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The historical arc of the United States has brought us from the beginning, when most senators wore breeches – knee-length pants with silk stockings – to a place where about half the senators are complaining that one senator wants to wear shorts – knee-length shorts, often without socks.
Stacked up against the long and growing to-do list on which the House and Senate are making very little progress, this dress code flap seems like a distraction.
House Republicans are fighting among themselves and unable to pass a spending bill that would be an opening bid to deal with Democrats before government funding lapses at the end of the month.
Senators still haven’t figured out how to get Sen. Tommy Tuberville, the Alabama Republican, to end his blockade of all top-level Pentagon nominations.
Sen. John Fetterman, the Pennsylvania Democrat who has a preference for wearing shorts and a hoodie, noted the disconnect between the importance of matters of state and matters of style when he issued a press release offering to wear a suit if Republicans could agree to pass a spending bill.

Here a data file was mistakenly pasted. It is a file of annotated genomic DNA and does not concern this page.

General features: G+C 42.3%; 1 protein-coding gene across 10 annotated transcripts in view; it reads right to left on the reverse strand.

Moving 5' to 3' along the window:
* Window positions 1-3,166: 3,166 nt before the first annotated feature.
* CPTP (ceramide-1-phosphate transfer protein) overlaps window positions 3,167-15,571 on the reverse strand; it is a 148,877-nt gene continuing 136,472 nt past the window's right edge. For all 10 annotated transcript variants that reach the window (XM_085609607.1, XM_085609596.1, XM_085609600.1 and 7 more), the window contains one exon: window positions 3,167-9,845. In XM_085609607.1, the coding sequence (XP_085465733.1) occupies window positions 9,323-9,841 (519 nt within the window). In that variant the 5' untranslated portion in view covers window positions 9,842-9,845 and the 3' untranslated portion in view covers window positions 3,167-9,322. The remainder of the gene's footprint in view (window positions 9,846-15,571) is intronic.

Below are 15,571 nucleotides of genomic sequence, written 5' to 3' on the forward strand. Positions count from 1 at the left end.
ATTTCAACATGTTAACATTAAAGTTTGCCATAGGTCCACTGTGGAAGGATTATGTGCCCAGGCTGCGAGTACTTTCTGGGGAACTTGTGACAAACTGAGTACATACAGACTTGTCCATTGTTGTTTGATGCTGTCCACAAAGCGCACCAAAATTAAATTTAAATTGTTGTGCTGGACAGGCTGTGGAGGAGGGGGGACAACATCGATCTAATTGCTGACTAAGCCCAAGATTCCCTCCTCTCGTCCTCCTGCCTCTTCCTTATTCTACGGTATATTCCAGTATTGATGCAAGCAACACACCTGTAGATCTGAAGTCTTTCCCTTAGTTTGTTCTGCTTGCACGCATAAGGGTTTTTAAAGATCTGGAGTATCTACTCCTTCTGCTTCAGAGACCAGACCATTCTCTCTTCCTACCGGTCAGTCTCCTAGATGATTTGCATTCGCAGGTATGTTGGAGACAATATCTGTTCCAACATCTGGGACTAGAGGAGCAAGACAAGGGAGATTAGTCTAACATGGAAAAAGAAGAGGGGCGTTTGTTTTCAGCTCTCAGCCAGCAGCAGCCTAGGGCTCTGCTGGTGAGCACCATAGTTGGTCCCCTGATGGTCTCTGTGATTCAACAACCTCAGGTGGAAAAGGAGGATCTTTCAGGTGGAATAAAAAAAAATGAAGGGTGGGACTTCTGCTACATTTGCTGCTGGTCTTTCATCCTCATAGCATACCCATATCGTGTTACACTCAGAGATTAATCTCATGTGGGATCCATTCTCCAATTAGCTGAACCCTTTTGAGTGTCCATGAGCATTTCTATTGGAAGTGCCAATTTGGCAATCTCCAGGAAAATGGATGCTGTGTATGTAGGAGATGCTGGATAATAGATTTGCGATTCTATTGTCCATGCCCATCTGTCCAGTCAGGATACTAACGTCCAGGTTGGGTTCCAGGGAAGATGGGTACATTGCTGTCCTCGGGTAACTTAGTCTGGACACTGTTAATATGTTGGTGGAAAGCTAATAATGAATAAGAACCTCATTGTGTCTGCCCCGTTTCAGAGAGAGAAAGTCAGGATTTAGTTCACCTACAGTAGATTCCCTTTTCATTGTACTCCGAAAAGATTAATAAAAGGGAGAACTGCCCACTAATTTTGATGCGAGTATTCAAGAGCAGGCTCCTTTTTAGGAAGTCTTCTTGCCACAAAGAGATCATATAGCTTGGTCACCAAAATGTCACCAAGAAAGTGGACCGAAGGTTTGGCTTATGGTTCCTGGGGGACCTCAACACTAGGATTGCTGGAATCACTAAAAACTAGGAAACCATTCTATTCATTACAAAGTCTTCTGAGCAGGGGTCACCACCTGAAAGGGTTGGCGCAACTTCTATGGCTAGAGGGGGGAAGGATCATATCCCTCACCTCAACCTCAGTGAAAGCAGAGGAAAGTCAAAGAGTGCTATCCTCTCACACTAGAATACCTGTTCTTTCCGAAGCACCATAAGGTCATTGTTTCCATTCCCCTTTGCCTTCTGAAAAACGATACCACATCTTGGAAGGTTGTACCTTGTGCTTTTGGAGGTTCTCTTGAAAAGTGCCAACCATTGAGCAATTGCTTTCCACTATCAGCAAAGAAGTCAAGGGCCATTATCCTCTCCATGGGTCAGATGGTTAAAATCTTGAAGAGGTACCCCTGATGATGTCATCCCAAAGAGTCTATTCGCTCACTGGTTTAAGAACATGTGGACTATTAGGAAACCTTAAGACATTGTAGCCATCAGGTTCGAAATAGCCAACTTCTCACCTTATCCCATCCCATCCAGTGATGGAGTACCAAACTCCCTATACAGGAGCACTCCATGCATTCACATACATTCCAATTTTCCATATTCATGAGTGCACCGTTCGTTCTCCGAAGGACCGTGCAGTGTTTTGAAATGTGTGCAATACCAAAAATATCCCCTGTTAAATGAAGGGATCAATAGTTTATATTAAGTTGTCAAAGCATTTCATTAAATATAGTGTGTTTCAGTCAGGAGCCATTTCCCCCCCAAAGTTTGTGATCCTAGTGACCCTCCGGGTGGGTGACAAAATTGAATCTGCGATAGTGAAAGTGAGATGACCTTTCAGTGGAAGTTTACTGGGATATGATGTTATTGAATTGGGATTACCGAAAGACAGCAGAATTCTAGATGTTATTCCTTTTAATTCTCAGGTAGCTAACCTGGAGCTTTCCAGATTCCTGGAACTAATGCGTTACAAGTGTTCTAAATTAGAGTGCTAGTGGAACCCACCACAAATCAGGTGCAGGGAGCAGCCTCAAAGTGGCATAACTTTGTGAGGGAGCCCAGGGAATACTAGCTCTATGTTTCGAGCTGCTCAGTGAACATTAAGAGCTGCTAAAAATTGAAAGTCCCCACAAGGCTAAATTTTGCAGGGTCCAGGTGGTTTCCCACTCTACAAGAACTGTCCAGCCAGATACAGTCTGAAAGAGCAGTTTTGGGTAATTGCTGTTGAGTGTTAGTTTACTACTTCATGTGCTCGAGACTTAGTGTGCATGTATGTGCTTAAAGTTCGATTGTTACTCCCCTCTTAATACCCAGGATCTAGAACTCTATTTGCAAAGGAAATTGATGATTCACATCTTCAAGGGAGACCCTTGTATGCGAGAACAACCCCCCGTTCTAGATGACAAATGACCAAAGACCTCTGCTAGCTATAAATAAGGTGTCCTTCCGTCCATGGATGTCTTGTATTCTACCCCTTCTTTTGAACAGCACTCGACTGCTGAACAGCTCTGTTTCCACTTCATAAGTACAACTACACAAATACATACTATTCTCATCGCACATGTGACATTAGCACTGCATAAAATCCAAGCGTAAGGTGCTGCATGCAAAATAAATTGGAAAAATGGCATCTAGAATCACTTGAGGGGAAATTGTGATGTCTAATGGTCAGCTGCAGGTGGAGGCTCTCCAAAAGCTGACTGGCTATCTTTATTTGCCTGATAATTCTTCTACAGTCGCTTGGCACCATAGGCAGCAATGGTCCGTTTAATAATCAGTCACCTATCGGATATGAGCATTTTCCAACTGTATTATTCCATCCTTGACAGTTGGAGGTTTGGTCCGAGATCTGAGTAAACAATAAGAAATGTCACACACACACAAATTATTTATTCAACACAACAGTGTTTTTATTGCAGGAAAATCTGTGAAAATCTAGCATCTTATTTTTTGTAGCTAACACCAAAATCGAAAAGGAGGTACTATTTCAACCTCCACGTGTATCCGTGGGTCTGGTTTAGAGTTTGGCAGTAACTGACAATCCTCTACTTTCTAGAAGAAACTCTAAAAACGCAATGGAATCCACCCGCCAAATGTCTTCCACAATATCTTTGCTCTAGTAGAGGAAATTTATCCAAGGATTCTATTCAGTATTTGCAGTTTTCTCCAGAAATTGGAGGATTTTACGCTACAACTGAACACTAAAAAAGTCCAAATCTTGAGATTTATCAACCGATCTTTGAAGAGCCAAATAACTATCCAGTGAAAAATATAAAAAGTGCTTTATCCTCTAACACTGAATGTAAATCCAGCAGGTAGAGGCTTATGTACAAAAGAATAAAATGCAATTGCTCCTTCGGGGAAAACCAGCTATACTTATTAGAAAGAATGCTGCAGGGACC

30 years ago …
Then-Sen. Barbara Mikulski, the 4-foot-11-inch Democrat from Maryland, caused a stir – some call it the “pantsuit rebellion” – in 1993 when she confirmed with the Senate parliamentarian that there was no written dress code and then dared to abandon skirts and dresses to wear pants on the Senate floor.
Mikulski, now retired, told CNN’s Dana Bash about it in 2010.
“I’m most comfortable wearing slacks, and well, for a woman to come on the (Senate) floor in trousers was viewed as a seismographic event,” Mikulski said.
Aren’t there more important things?
Now, the 6-foot-8-inch Fetterman is causing a stir by baring his legs in shorts.
“Aren’t there more important things we should be talking about rather than if I dress like a slob?” Fetterman asked on MSNBC.
Most Republicans and at least one Democrat, Sen. Joe Manchin of West Virginia, have complained. Sen. Susan Collins, the Republican from Maine, joked she might wear a bikini “because there’s no dress code anymore.”
The Senate prides itself as being the world’s greatest deliberative body, but it maintains the trappings of the world’s stodgiest.
There are spittoons kept on the floor in the Senate chamber, although no current senators are known to shoot tobacco juice into them. There are inkwells on the desks. Laptops are not allowed.